Over the last several years, the construction industry has witnessed tremendous advances in residential and commercial building materials, specifically new materials designed to combat moisture-related problems. Driving the need for this innovation is what some call the next asbestos: black mold.
Headlines about “sick building syndrome” and families suffering from alleged mold-related illnesses have become an increasingly common occurrence across the United States during the last few years. The cause of this problem is varied but mainly attributable to two things: advances in construction methods and materials that have led to more energy-efficient, air-tight homes and buildings that don’t breathe or vent like those built 20-plus years ago; and too much moisture penetrating into the wall cavity by some means, thereby allowing potential mold growth.
Once moisture has entered into the wall cavity and combines with stagnant air and the paper facing found on traditional drywall sheathing, the condition is ripe for mold growth. The problem isn’t the gypsum but rather the paper, which is an organic material—a food source for mold.
Many wall sheathing product manufacturers have addressed this issue by offering new sheathing components, featuring coated glass mats on both the front and back of the gypsum instead of traditional paper facings, as well as fiberglass fibers interwoven in the gypsum. These new glass mat coatings repel moisture better, and since they’re paperless, they are not a food source for mold.
These new moisture-resistant glass coated sheathings and underlayments greatly reduce mold growth on interior or exterior walls. The problem, however, is that these materials are harder to cut for the installers than paper-faced drywall. The cutting edge of standard carbon utility blades do not last nearly as long when cutting the new materials as they do when used on standard paper-backed drywall. In addition, the blades shatter more often because of the increased lateral force needed to drive them through the materials, creating significant productivity issues (more blade changes, less time cutting) and safety concerns.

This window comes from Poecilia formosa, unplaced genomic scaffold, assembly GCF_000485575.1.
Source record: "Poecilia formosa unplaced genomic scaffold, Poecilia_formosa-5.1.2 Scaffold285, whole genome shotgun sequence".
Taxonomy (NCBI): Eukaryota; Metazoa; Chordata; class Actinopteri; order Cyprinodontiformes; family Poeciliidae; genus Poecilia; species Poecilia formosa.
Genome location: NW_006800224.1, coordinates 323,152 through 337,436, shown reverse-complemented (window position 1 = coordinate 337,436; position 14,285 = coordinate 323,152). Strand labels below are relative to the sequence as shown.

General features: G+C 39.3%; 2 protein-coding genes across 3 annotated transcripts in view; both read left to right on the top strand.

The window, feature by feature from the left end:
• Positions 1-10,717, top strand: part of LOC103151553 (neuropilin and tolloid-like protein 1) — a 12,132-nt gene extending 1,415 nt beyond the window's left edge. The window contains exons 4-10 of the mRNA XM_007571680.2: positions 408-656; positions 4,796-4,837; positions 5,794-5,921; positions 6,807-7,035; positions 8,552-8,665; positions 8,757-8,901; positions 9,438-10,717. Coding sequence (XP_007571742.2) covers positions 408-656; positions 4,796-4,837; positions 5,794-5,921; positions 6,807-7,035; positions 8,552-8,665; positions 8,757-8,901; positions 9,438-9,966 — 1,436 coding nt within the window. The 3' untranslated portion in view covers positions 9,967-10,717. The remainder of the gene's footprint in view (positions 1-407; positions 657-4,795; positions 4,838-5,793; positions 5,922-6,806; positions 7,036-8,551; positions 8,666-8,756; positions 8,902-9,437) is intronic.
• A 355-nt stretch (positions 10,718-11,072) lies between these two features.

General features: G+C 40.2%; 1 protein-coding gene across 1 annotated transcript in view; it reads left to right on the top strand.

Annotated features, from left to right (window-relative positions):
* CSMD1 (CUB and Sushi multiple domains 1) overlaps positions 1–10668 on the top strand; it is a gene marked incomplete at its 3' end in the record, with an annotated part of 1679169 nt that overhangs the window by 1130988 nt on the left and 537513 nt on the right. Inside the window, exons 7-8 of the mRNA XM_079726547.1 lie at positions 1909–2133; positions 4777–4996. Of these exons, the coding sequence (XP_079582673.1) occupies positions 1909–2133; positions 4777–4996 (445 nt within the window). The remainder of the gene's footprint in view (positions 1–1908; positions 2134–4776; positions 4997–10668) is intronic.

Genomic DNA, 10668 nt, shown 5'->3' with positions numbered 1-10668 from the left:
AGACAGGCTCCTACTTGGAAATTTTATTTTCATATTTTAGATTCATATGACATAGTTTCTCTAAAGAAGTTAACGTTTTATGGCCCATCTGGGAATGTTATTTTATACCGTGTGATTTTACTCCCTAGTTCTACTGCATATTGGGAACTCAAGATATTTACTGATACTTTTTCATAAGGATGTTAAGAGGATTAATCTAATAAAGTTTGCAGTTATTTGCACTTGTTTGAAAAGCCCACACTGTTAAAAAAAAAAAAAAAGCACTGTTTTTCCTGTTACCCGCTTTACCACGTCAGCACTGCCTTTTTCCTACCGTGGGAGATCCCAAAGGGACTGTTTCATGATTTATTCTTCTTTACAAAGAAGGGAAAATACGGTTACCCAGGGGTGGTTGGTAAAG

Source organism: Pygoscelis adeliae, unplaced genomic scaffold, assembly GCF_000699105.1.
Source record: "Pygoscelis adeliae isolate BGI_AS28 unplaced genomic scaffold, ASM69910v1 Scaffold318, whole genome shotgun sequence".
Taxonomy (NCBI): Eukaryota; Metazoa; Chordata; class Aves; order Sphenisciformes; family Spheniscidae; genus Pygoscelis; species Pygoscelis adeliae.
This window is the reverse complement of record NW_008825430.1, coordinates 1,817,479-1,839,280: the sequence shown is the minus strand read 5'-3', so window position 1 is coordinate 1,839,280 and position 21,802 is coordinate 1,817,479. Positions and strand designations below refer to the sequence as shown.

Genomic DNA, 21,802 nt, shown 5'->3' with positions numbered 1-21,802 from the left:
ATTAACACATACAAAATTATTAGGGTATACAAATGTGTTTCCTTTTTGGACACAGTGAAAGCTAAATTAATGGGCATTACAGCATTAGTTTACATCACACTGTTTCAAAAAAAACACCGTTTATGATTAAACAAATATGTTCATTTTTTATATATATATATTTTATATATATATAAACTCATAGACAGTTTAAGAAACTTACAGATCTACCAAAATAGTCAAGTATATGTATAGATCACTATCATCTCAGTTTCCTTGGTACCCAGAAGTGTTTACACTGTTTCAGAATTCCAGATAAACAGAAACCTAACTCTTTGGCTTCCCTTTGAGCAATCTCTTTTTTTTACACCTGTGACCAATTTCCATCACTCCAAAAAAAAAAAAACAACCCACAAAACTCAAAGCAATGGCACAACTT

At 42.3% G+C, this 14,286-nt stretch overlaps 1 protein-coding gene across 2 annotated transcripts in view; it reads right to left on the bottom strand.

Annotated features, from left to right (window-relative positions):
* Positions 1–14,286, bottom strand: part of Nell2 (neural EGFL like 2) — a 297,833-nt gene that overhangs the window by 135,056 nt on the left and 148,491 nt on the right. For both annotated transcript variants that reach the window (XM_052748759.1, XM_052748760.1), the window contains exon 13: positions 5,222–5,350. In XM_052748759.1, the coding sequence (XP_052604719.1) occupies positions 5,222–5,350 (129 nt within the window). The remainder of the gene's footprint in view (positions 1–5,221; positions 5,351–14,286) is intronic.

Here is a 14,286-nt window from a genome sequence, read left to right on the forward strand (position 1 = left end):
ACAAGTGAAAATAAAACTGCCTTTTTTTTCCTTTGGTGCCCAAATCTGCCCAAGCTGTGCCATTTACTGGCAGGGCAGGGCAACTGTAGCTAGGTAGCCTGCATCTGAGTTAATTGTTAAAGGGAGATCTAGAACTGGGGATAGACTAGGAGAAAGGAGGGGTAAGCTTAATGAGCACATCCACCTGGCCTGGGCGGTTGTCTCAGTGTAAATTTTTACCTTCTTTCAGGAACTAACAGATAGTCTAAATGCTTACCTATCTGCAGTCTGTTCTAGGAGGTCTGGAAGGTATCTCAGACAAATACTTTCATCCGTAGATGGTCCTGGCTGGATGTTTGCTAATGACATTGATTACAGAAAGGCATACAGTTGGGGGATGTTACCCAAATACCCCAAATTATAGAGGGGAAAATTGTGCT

Professional drywall installers and remodelers are learning that yesterday’s carbon steel cutting tools just aren’t durable enough to maintain their sharpness for extended periods of time when up against glass-backed drywall. Because users are forced to change the blades more often, productivity is decreased and costs are increased. A solution for cutting these new materials is needed.
Various manufacturers of cutting tools have begun including features in their products that address the challenges associated with cutting today’s coated glass mat sheathing drywall and underlayments. Installers should look for the following features in their cutting tools:
- Strong, yet flexible bi-metal blades.
- A technology that allows blades to stay sharp longer.
- A nose that resists spreading.
- A quick-change blade feature.
- A comfortable ergonomic grip.
A cutting tool for these new harder materials needs to be strong, but it also needs to be flexible. The latest utility blades feature bi-metal construction, which addresses this issue well. Bi-metal is made with two pieces of steel welded together, providing a flexible steel backing that allows the blade to bend without breaking. Some manufacturers have been making reciprocating saw blades from bi-metal for decades, as it is tough enough to withstand vibration and tough cutting while allowing for flexibility. Recently, this technology has become available in utility blades as well. Shatter-resistance in a utility blade becomes especially important for safety reasons when cutting harder materials.